Earlier this month, I attended the annual
Computational and Systems Neuroscience meeting (Cosyne)
in Salt Lake City. Cosyne is a peer reviewed scientific
conference that brings experimental and theoretical neuroscientists together to
exchange data and ideas. Why does a machine intelligence company attend a
neuroscience meeting? Numenta’s approach to machine intelligence starts with a
deep understanding of how the neocortex learns. We use the brain as a blueprint.
The HTM theory is not only inspired by neuroscience concepts, but also
constrained by detailed neuroscience findings. Neuroscientists, using many new
tools, have made tremendous advancements in understanding the physiology and
connectivity of the brain. We would like to see whether the latest experimental
evidences could fit into the HTM theory. If not, how should we revise the theory
to be consistent with the experimental observations?
From neuroscience findings to machine intelligence
This year we presented a poster on “a theory of sequence memory in the
neocortex.” The ability to recognize and memorize regular temporal patterns from
sensory input streams is critical for almost all cortical functions. The topic
of neural representations of time and sequence in the cortex was very popular at
Cosyne this year, as you can see in the
Our work is unique, as it is not only built on concrete experimental findings
from neuroscience and makes a number of experimentally testable predictions, but
also achieves compelling performance on real-world sequence learning tasks.
Neurons in the neocortex receive thousands of inputs on their highly elaborated
dendritic trees. Unlike most artificial neural network models individual
dendritic branches act as active pattern detectors: co-activation of a number of
synapses leads to a dendritic spike that can depolarize the cell body for
hundreds of milliseconds. This phenomenon of active dendrites has been known for
a long time among neuroscientists. A number of presentations at Cosyne modeled
the biophysical mechanism underlying dendritic spikes. Nevertheless, the
function of dendritic spikes remains unclear and it is not incorporated in most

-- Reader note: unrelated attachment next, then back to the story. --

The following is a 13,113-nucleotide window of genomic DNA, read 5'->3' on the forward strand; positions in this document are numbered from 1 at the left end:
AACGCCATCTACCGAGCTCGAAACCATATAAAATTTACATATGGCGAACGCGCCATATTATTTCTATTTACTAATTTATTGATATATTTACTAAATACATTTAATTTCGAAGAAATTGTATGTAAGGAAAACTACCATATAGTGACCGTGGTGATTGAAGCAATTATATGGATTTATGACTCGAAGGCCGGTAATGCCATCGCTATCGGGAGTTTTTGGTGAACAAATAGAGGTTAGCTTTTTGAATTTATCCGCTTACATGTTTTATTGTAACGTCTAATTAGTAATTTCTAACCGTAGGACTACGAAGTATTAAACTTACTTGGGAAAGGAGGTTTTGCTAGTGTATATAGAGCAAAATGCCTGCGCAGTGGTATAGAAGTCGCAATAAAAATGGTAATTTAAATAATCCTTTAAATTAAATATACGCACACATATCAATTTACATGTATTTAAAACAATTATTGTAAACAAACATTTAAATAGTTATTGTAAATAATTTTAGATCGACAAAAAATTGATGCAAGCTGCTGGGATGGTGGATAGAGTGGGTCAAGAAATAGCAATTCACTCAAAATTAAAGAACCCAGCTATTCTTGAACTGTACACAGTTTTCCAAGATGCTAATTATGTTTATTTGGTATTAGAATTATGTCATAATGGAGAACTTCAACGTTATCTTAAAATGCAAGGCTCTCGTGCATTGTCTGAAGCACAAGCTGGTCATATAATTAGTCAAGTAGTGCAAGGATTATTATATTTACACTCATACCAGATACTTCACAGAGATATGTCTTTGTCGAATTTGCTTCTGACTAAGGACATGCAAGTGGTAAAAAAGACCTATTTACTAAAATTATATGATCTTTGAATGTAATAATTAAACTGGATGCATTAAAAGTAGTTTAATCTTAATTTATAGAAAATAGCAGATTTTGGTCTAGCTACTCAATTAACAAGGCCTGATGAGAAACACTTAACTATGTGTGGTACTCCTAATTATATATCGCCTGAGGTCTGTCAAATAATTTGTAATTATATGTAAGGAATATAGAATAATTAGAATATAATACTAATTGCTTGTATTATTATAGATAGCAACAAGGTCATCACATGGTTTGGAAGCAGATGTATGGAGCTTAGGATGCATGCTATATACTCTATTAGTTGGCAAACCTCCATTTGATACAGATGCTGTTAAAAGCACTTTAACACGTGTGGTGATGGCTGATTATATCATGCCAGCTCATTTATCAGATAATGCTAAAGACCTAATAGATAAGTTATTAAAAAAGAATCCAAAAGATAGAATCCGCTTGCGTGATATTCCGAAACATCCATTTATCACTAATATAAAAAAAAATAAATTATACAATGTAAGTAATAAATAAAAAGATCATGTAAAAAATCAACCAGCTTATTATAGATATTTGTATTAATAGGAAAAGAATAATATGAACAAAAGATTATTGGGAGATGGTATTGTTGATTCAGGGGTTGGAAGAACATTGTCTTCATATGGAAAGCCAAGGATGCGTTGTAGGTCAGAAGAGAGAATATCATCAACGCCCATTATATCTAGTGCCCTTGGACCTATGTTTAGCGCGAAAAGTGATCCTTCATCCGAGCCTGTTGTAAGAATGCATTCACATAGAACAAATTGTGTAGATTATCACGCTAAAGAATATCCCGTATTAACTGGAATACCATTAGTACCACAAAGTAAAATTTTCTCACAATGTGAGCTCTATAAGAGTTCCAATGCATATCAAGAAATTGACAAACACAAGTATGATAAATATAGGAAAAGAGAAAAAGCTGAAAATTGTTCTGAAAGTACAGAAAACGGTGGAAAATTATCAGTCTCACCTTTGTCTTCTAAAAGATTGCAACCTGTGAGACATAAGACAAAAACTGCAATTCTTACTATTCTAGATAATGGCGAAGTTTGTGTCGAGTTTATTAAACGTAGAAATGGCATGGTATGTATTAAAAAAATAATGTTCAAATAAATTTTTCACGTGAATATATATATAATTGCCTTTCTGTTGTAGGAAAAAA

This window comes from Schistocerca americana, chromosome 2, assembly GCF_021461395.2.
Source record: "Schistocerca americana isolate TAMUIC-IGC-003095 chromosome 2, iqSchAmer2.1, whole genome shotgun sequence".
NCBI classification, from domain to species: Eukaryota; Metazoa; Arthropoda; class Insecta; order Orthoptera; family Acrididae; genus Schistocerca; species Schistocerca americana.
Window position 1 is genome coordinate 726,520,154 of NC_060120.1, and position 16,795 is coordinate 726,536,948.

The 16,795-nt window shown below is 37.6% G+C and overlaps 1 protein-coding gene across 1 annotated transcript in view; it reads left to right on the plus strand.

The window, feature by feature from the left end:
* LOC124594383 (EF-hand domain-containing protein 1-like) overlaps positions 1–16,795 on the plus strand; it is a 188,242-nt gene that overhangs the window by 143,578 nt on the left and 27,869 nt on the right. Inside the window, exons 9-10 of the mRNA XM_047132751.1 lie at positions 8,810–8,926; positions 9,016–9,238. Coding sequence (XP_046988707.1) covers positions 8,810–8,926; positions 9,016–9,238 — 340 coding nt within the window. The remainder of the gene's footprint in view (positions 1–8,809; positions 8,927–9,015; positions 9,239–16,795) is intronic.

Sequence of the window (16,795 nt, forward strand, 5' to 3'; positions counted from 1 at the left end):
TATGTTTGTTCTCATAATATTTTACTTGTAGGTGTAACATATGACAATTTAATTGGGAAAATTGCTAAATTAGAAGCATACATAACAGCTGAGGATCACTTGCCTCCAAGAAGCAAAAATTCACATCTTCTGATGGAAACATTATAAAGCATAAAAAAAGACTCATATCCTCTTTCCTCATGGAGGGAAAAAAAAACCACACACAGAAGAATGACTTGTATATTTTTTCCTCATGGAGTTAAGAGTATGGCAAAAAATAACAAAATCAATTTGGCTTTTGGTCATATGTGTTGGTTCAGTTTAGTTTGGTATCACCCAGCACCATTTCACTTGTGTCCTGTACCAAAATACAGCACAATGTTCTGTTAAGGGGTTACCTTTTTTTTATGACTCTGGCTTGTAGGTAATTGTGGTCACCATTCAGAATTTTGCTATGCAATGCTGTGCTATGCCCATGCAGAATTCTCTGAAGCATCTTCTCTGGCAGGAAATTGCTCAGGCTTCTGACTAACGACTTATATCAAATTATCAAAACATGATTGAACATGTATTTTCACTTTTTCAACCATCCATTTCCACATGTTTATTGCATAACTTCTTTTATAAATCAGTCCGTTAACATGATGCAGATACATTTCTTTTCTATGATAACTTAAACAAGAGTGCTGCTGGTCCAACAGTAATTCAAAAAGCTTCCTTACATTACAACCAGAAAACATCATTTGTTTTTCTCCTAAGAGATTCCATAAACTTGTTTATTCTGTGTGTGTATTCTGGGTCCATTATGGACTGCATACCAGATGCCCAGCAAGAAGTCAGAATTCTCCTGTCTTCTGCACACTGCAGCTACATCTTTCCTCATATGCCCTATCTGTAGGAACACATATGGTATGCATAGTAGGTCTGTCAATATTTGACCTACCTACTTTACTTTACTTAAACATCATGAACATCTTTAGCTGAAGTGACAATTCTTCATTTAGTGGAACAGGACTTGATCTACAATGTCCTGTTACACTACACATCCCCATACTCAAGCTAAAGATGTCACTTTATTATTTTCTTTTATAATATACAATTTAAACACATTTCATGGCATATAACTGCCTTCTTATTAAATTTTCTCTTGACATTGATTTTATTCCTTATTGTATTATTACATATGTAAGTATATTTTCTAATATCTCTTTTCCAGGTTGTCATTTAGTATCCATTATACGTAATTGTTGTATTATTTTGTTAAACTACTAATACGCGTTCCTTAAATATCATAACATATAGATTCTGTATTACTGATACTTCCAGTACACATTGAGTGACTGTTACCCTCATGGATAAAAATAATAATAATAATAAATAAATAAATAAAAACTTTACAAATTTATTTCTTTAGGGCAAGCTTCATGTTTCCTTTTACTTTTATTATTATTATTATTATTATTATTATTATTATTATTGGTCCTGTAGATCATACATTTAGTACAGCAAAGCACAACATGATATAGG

neural network models.
Left: A pyramidal neuron in the cortex (Spruston 2008, Nat Rev
Neurosci). Right: Researchers stimulated individual synapses optically
and measured voltage responses at the soma. Simultaneous stimulation of enough
synapses (8 in this case) caused a large and sustained depolarization at the
cell body (Major et al., 2013, Annu Rev Neurosci).
The HTM sequence memory model utilizes the active dendrites of cortical neurons
to learn sequences from data streams. Temporal sequences are learned via growth
of new synapses and are represented with
sparse distributed representations.
Predictions of future inputs are made through the generation of dendritic
spikes. The resulting model gives rise to a powerful sequence memory, which not
only achieves comparable performance to state-of-the-art machine learning
algorithms, but also exhibits many desirable attributes for real-world sequence
learning with streaming data.
HTM sequence memory model makes accurate 2.5 hour ahead-predictions of taxi
demand in the New York City.
Interactions with other neuroscientists
Our work attracted wide interest among
neuroscientists. Several experimental neuroscientists were very excited to learn
about the important functional role of the long observed phenomena of dendritic
spikes. Some even expressed interest in running more specific experiments to
test the learning mechanisms used in HTM. We also benefited by discussing with
other neuroscientists. For example, by talking with researchers that build
detailed biophysical models of active dendrites, we now have a better idea of
how HTM would work on a detailed biophysical level.
I found quite a few other presentations at Cosyne that were related to HTM.
Prof. Michael Berry’s group from Princeton University recorded a large
population of neurons in the primary visual cortex during the presentation of
image sequences. The observed behavior of the real neural population matches
many aspects of the HTM sequence memory model. Prof. Jose Carmena from UC
Berkeley presented a novel paradigm for brain-machine interface where subjects
continuously learn to control a small set of neurons. Interestingly, the
performance over time looks quite similar to that of the HTM model on a
continuous learning task. These studies, and many others, give us valuable
insights on the development of future HTM algorithms. We would like to keep
collaborating with the neuroscience community. We believe doing so would
tremendously speed up our progress on machine intelligence.
I encourage you to take a look at our poster and the
accompanying paper. Please also check out
this recently published Frontiers Neural Circuit paper
to learn about the HTM theory. Let me know what you think of it by contacting
email@example.com and join the discussion of HTM in
the NuPIC community.
Numenta Cosyne Poster. Click to enlarge.